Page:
Energy Use

  • Designed to have an energy use intensity of 150 kBtu per square foot, per year
  • Daylighting and tubular skylights achieve uniform light distribution across the main dining area space to limit the use of electric lighting
  • ENERGY STAR-certified appliances and other high-efficiency equipment reduce the need for power
  • A kitchen ventilation system with demand-controlled exhaust hoods
  • Cutting-edge duct grease sensors monitor build-up and alert the operator when cleaning is necessary
  • LED lights with occupancy sensors in the walk-in refrigerator, freezers, and hoods that turn on and off automatically

Water Conservation

  • Dual-rinse, water-conserving dishwashers
  • Methods for recycling stormwater
  • Low-flow, pre-rinse water valves

NREL's parking garage is designed to LEED Platinum standards and is expected to perform 90% better than a standard garage built to code. The 578,320-ft2 structure has 1,800 parking spaces and 108 electric vehicle charging stations.

Energy Use

  • Daylighting and translucent skylights
  • Natural ventilation
  • 1.2 MW of facade- and roof-mounted photovoltaics used within the energy boundary of the Research Support Facility
  • LED lights with a lighting control system

Sustainability

  • Bird-friendly glass
  • Electric vehicle charging stations
  • Incentive parking for high-occupant vehicles and low-emitting vehicles
  • About 35% of building materials contain recycled content
  • Low-emitting building materials
  • Recycling drop-off center for paper, plastic, glass, batteries, and electronics

Water Conservation

  • Drainage swale to encourage ground infiltration of stormwater and snowmelt

NREL's first showcase building, constructed in 1994, the 6,459-ft2 Education Center proudly displays technologies that can save energy, create jobs, and generate clean electricity and fuels from plentiful domestic, carbon-free sources.

Energy Use

  • Trombe wall that lights and heats the exhibit hall
  • Direct evaporative cooling system
  • LED lights with a lighting control system
  • Energy management system monitors temperature, humidity, and occupancy

Flatirons Campus

NREL's Flatirons Campus, which houses the National Wind Technology Center, is a zero-energy campus. When there is not enough onsite generation to satisfy the load, the campus imports the balance from the grid. When there is more onsite generation than onsite load, the campus exports to the grid.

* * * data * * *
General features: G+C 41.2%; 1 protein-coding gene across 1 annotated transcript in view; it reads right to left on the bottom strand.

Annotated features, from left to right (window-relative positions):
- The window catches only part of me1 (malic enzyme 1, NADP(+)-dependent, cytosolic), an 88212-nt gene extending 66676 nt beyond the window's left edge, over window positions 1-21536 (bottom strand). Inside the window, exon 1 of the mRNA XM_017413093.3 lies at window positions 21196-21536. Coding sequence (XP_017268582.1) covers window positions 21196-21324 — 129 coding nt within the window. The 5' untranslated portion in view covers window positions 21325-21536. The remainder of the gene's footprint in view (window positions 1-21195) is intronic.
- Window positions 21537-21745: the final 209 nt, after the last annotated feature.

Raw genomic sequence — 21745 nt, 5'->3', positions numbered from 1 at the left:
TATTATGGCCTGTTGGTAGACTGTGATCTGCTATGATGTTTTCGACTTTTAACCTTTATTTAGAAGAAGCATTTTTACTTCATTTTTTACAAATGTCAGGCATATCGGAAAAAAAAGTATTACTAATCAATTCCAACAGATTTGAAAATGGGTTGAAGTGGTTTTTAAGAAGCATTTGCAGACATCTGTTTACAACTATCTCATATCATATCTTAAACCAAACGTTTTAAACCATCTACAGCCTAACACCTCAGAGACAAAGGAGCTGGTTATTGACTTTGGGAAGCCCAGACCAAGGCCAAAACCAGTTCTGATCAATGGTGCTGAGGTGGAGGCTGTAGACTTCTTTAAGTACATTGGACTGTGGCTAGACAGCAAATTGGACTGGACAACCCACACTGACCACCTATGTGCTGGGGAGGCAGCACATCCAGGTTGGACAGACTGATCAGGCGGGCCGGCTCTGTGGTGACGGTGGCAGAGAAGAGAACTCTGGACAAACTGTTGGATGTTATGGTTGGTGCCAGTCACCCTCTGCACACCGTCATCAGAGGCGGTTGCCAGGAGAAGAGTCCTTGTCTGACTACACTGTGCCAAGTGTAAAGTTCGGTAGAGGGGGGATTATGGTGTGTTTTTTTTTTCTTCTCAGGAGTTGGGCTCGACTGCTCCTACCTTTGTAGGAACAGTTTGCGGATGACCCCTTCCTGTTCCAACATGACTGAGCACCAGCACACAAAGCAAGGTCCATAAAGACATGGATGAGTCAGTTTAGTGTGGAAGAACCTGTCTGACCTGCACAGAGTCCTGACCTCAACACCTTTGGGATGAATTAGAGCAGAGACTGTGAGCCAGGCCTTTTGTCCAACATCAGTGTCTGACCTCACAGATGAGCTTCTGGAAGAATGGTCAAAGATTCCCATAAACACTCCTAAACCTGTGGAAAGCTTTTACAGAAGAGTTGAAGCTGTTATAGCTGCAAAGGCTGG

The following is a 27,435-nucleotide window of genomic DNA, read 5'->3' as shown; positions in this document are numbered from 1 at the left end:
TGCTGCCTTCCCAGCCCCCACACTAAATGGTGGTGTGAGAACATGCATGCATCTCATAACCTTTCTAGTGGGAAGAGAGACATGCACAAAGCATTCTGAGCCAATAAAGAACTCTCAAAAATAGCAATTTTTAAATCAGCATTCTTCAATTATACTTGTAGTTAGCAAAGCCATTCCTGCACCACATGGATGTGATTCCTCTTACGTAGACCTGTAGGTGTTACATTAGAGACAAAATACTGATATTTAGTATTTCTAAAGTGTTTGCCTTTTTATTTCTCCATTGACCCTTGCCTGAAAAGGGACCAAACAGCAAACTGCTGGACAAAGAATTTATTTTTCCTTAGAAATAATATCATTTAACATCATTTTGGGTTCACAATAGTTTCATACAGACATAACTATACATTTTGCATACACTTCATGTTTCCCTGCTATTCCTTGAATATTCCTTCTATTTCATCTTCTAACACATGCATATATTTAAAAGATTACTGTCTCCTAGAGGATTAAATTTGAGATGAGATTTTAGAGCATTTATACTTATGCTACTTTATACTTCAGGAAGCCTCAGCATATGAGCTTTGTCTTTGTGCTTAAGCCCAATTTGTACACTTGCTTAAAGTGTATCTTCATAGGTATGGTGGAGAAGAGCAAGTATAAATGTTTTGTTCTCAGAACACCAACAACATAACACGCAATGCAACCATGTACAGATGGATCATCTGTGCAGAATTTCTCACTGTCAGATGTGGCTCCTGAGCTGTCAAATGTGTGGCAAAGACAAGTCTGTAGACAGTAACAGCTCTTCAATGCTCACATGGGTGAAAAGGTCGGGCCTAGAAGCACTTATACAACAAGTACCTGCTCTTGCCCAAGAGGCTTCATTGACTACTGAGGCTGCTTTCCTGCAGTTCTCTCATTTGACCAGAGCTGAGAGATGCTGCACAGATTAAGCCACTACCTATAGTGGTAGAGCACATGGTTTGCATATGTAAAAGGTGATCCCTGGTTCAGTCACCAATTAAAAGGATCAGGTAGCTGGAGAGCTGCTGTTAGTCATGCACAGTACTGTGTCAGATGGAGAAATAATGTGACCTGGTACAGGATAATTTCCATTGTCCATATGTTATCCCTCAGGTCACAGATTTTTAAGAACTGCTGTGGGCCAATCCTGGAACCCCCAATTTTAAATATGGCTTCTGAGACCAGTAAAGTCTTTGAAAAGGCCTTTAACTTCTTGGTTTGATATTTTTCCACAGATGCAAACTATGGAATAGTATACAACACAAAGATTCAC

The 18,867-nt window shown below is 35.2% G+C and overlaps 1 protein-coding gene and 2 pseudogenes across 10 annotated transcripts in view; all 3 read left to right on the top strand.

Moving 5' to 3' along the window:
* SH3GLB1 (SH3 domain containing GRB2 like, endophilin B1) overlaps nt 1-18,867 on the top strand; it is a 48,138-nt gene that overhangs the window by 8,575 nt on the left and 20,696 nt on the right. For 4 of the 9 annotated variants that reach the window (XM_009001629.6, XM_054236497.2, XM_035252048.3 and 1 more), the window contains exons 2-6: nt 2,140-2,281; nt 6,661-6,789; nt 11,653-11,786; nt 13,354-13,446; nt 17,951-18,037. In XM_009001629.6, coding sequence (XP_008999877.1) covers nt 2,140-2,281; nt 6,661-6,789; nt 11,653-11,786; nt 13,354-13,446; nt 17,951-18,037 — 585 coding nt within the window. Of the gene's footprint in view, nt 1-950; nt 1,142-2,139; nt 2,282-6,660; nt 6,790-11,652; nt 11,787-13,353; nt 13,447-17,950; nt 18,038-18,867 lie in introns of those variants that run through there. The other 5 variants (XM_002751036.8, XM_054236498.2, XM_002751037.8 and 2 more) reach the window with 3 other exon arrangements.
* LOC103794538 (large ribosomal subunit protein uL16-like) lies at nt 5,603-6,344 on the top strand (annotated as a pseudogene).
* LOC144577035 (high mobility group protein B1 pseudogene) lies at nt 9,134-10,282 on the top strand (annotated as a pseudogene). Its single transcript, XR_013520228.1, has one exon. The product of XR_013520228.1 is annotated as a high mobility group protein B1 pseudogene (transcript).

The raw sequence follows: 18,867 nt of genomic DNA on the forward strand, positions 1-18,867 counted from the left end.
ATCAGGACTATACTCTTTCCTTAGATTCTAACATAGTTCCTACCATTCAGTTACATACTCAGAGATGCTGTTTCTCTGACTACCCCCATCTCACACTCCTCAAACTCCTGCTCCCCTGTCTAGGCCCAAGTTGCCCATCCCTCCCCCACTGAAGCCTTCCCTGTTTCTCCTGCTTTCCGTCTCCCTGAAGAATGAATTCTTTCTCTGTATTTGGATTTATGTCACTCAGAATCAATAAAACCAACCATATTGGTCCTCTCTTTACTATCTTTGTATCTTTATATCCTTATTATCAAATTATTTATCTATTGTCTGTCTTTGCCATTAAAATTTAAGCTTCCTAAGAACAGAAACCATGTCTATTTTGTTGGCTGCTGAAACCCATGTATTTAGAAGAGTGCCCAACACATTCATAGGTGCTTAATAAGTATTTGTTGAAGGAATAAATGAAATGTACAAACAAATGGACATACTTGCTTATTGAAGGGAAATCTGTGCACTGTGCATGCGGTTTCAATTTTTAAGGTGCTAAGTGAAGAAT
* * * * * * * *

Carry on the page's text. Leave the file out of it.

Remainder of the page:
Flatirons Zero-Energy Campus: FY 2020

One Week of Flatirons Campus Energy Data

This infographic shows how the Flatirons campus operates as a zero-energy campus throughout the year. The top graph highlights May 1,2020 through May 8, 2020, shows the total energy consumption of the Flatirons Campus for each day. Additionally, on each day the graph shows how much energy was consumed from the grid, from solar photovoltaics, from wind, and how much renewable energy was exported to the Xcel grid. For example, on May 4th, the campus pulled from the electrical grid until late morning, then all consumption came from solar photovoltaics and wind production through the late afternoon when grid electricity was used through the evening. There was also a large portion of electricity exported throughout May 4th. The graphic on the bottom right explains the difference between an importing and exporting campus. Where either the campus is importing energy from the grid, as well as using any onsite production or the campus is exporting energy, as well as using any onsite production. The graph on the bottom left shows the total site and source energy by type for the FY2020. For site energy, the Flatirons campus imported 5,975 MBTU from grid electricity and 3,991 MBTU from natural gas. Also in site energy, the Flatirons campus exported 3,991 MBTU from solar photovoltaics and 4,437 MBTU from wind production. In source energy the Flatirons campus imported 16,730 MBTU from grid electricity and 4,191 MBTU from natural gas. The campus exported 11,174 MBTU in solar photovoltaics and 12,425 MBTU in wind production in source energy.

TBD